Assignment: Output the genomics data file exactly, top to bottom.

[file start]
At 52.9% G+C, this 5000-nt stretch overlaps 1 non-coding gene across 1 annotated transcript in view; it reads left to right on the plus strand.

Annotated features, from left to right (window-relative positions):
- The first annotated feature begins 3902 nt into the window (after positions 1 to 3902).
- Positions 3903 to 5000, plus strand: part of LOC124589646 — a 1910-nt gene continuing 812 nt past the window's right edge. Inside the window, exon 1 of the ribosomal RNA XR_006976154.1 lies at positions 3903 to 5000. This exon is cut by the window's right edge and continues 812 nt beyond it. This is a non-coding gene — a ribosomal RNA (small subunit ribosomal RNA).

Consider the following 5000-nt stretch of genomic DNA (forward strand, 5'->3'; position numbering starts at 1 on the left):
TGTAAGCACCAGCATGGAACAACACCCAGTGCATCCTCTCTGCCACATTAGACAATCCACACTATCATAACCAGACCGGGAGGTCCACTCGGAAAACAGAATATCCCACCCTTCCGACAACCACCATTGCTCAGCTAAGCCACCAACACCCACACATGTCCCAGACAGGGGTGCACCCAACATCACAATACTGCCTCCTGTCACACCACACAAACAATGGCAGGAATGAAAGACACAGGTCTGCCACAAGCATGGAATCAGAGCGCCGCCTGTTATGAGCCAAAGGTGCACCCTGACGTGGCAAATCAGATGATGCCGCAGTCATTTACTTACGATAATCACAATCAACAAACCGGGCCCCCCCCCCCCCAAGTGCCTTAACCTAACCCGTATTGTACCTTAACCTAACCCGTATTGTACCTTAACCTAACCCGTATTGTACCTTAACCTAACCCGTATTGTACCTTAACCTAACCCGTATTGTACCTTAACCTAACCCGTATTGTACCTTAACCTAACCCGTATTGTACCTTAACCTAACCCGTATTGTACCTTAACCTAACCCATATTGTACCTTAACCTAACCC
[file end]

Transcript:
At 52.9% G+C, this 5000-nt stretch overlaps 1 non-coding gene across 1 annotated transcript in view; it reads left to right on the plus strand.

Annotated features, from left to right (window-relative positions):
- The first annotated feature begins 3902 nt into the window (after positions 1 to 3902).
- Positions 3903 to 5000, plus strand: part of LOC124589646 — a 1910-nt gene continuing 812 nt past the window's right edge. Inside the window, exon 1 of the ribosomal RNA XR_006976154.1 lies at positions 3903 to 5000. This exon is cut by the window's right edge and continues 812 nt beyond it. This is a non-coding gene — a ribosomal RNA (small subunit ribosomal RNA).

Consider the following 5000-nt stretch of genomic DNA (forward strand, 5'->3'; position numbering starts at 1 on the left):
TGTAAGCACCAGCATGGAACAACACCCAGTGCATCCTCTCTGCCACATTAGACAATCCACACTATCATAACCAGACCGGGAGGTCCACTCGGAAAACAGAATATCCCACCCTTCCGACAACCACCATTGCTCAGCTAAGCCACCAACACCCACACATGTCCCAGACAGGGGTGCACCCAACATCACAATACTGCCTCCTGTCACACCACACAAACAATGGCAGGAATGAAAGACACAGGTCTGCCACAAGCATGGAATCAGAGCGCCGCCTGTTATGAGCCAAAGGTGCACCCTGACGTGGCAAATCAGATGATGCCGCAGTCATTTACTTACGATAATCACAATCAACAAACCGGGCCCCCCCCCCCCCAAGTGCCTTAACCTAACCCGTATTGTACCTTAACCTAACCCGTATTGTACCTTAACCTAACCCGTATTGTACCTTAACCTAACCCGTATTGTACCTTAACCTAACCCGTATTGTACCTTAACCTAACCCGTATTGTACCTTAACCTAACCCGTATTGTACCTTAACCTAACCCGTATTGTACCTTAACCTAACCCATATTGTACCTTAACCTAACCC